It doesn't work that way, or perhaps in some sense it already does.
The "straw effect" you're describing depends on the water not being under any pressure that exceeds the outside atmosphereic pressure. If you squeeze the straw or otherwise apply pressure, it will immediately spill out.
If you're printing at more than a ridiculously slow print speed (slow enough that it would fail for other reasons, like the nozzle melting the already-printed part just by proximity to it), the filament is under very high pressure from the extruder gear. The primary function of retraction is not to move the filament back out of the nozzle orifice, but simply to relieve that pressure. (A little bit more is needed to prevent oozing, however.) When retraction happens, it's exactly like the "straw effect" you're describing. The material pulled back out of the hotend into the heatbreak hardens enough that it makes a nearly air-tight seal, preventing the molten material below from flowing out of the nozzle due to gravity.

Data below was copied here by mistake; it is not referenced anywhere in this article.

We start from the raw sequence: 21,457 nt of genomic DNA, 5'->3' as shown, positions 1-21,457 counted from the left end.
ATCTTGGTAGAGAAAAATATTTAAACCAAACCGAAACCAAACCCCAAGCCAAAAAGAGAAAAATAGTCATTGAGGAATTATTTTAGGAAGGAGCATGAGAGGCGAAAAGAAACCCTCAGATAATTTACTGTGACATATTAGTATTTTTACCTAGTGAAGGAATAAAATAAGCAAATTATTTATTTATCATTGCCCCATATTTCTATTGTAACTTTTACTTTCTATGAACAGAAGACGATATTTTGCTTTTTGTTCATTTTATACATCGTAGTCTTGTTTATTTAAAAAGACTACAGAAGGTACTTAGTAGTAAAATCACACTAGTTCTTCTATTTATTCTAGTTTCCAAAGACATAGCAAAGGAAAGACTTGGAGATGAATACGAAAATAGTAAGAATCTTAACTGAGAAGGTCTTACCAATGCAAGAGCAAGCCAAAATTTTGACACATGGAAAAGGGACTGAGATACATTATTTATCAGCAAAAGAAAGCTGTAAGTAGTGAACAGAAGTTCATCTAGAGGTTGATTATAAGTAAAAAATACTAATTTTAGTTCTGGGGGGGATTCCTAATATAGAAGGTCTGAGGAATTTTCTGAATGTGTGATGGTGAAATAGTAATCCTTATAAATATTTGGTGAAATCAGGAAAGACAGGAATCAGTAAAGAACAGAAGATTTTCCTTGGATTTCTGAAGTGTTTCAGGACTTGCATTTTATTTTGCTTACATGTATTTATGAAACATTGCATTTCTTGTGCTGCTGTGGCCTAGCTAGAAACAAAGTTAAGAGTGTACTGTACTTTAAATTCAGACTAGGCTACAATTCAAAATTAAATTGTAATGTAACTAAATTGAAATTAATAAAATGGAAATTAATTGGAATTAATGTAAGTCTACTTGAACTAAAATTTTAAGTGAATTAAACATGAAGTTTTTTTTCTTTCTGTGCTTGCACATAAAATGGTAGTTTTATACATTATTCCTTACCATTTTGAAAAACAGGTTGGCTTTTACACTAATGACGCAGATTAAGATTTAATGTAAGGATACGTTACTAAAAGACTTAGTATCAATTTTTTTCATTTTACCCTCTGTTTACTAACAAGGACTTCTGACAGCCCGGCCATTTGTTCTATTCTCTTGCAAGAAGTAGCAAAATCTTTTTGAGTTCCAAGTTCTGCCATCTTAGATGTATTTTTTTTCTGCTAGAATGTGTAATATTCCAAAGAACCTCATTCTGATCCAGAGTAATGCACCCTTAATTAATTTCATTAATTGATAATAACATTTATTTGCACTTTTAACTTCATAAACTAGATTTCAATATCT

If your hotend does not have design problems and if you're using retraction correctly (that means using it everywhere that you're making a move that's not an extrusion one, not skipping it with "Limit Support Retractions" or "Combing"), you should not see oozing, ever. The system already works the way you want it to. But you can't magically get rid of the need for retraction. It's part of how the system you want works.